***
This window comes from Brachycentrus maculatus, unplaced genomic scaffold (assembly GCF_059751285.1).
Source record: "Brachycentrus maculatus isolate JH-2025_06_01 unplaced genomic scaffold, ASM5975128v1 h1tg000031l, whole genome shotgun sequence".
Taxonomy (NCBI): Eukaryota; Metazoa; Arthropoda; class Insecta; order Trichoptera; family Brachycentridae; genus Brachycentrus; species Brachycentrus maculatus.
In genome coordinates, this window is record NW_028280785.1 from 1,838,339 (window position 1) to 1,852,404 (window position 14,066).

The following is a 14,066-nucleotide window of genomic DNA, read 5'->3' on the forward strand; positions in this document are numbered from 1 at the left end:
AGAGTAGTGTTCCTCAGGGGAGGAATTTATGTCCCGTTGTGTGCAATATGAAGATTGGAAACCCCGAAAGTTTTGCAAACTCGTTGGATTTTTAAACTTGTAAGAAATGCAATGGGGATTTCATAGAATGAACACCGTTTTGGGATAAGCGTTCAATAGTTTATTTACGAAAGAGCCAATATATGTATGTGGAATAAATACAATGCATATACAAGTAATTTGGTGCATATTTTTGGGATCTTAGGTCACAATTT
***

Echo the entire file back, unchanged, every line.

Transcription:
This window comes from Brachycentrus maculatus, unplaced genomic scaffold (assembly GCF_059751285.1).
Source record: "Brachycentrus maculatus isolate JH-2025_06_01 unplaced genomic scaffold, ASM5975128v1 h1tg000031l, whole genome shotgun sequence".
Taxonomy (NCBI): Eukaryota; Metazoa; Arthropoda; class Insecta; order Trichoptera; family Brachycentridae; genus Brachycentrus; species Brachycentrus maculatus.
In genome coordinates, this window is record NW_028280785.1 from 1,838,339 (window position 1) to 1,852,404 (window position 14,066).

The following is a 14,066-nucleotide window of genomic DNA, read 5'->3' on the forward strand; positions in this document are numbered from 1 at the left end:
AGAGTAGTGTTCCTCAGGGGAGGAATTTATGTCCCGTTGTGTGCAATATGAAGATTGGAAACCCCGAAAGTTTTGCAAACTCGTTGGATTTTTAAACTTGTAAGAAATGCAATGGGGATTTCATAGAATGAACACCGTTTTGGGATAAGCGTTCAATAGTTTATTTACGAAAGAGCCAATATATGTATGTGGAATAAATACAATGCATATACAAGTAATTTGGTGCATATTTTTGGGATCTTAGGTCACAATTT